My first foray into Guy Gavriel Kay’s writing has been one of the most artful instances of unintentional edging I’ve had in a long time. In theory, All the Seas of the World is an easy sell, with real-world historical inspirations, and an elaborate pirate setting (I do love Black Sails) done in what the publisher describes as his signature “quarter turn to the fantastic” style. Kay is best known for these types of historical fantasies—dramatic fiction that draws from defining eras of past centuries, encompassing everything from a reimagined Tang Dynasty to a range of alternate medieval Europes. All the Seas of the World follows the same formula against a backdrop of religious war and seafaring corsair culture with Middle Eastern and Mediterranean flavors.
Actually getting through Seas was, at turns, gripping and frustrating. For historical fantasies of this scope—the kind of far-reaching stories that flit across oceans and kingdoms and mention ten names in one breath—the first few chapters are often a rude baptism of worldbuilding, jargon, and geography that really takes time to sink in. Generally speaking, getting accustomed to this particular kind of historical genre is an acquired taste, as well as an acquired skill in learning to move along without getting overwhelmed by the frequency and volume of details and stylistic shifts.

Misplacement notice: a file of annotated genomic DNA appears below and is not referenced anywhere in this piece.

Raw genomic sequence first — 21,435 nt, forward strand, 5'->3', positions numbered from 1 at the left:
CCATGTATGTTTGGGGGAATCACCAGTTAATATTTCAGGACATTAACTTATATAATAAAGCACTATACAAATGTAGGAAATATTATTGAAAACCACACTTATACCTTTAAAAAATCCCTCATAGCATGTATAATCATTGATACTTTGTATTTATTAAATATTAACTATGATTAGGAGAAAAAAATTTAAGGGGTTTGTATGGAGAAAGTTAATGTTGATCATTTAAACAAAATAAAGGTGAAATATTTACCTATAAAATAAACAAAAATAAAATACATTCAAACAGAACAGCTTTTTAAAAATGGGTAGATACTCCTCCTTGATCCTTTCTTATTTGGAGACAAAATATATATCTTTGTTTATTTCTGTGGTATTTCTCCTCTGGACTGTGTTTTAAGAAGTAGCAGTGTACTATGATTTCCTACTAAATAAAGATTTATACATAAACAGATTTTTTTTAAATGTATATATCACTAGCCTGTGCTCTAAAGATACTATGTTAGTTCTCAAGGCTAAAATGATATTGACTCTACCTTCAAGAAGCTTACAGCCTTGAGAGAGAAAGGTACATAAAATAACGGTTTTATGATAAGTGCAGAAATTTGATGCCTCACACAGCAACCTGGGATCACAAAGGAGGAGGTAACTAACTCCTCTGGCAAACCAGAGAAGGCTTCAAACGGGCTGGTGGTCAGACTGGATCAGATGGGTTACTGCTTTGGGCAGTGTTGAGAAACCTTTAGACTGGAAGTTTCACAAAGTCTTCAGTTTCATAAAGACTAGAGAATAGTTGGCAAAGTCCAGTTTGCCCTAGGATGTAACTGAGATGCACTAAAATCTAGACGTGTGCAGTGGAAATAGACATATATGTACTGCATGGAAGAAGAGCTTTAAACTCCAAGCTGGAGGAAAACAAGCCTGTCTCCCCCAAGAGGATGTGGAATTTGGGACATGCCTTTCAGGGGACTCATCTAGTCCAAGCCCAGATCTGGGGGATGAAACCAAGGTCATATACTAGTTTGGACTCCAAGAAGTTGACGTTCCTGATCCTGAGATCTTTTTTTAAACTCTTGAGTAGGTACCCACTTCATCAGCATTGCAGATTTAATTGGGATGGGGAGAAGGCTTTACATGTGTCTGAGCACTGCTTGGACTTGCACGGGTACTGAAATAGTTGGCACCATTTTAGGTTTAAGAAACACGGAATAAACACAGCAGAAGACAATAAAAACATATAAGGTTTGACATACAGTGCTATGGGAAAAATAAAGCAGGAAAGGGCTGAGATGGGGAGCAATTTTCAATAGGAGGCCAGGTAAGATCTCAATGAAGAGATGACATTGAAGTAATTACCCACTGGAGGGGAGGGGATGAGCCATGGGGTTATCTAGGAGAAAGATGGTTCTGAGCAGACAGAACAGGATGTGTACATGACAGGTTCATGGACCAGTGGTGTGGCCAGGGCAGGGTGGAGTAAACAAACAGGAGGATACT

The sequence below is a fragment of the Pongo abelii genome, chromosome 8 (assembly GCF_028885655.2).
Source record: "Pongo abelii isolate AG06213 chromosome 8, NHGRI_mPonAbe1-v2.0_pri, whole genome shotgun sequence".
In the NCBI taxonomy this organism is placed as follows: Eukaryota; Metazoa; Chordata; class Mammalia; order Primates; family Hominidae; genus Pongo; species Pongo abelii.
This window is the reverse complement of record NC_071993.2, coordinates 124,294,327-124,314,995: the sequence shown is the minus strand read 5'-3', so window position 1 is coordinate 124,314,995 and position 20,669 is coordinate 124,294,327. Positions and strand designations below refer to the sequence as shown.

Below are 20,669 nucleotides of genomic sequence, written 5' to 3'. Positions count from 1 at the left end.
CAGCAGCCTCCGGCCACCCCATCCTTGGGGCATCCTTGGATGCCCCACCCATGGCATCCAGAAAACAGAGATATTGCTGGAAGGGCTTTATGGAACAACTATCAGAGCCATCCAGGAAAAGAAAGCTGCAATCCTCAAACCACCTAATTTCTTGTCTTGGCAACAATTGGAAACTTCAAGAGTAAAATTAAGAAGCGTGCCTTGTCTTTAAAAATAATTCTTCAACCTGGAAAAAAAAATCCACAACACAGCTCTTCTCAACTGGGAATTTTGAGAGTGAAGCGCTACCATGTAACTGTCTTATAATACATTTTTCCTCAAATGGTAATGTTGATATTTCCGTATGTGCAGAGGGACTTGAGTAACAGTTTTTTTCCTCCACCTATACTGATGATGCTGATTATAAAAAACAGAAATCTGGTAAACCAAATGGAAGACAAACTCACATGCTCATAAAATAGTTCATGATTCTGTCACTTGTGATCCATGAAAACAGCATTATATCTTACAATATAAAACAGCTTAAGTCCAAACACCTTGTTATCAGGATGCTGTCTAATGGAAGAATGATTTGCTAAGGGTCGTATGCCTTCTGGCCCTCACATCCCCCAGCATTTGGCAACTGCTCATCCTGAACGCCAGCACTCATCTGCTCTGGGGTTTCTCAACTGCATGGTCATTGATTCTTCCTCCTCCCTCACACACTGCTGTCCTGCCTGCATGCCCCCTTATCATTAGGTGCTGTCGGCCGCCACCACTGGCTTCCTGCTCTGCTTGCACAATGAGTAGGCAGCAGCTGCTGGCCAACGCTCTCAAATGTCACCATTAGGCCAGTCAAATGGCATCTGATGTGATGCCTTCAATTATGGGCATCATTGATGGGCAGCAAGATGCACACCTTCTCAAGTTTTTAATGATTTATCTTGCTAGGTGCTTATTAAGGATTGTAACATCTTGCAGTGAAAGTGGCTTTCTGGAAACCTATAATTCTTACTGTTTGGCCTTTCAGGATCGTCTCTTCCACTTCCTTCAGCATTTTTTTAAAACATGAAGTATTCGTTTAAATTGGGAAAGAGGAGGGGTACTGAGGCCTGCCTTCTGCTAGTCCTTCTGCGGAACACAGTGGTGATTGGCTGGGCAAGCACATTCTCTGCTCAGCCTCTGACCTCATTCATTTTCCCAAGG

At the heart of Kay’s story are Rafel and Nadia—street-smart “merchants” for hire who take on an elaborate assassination job that will make waves across the world. Nadia is particularly interesting as an ex-slave on the cusp of rediscovering her autonomy, while working within (and around) social systems and structures drawn from historical patriarchy. As things go sensationally wrong on the job, the novel explores the ripple effect of their individual actions and choices that lead to both new and forgotten discoveries. This is a world of hierarchies, rituals, traditions and a fragile coexistence of three cultures: Jaddites, Asharites, and marginalized Kindath. Naturally, all of this holy chauvinism is a constant cause of conflict, especially between the notorious Asharite conqueror Gurçu, and the sun-worshipping Jaddite High Patriarch.
Overall, Kay makes a refreshing departure from a lot of fusty old “hero’s journey” conventions in favor of something closer to Plutarch’s Lives than a traditional adventure—there’s a lot of expositional detail about historical context and conquerors’ records that Kay weaves within a slow, dance-like approach to plot progression. There’s a vast constellation of supporting characters, personages, and one-off bit players who may only show up for one or two chapters—a bold approach that works well when Kay gives them an appropriately spicy exit or simply observes that they were never seen by Rafel or Nadia again. It serves the idea of a vast world well, mimicking the full range of banal daily interactions to profound, life-changing meetings. But it’s one that constantly threatened to lose my interest, if not for Kay’s talent for crafting genuinely evocative scenes that lend themselves well to the visual imagination.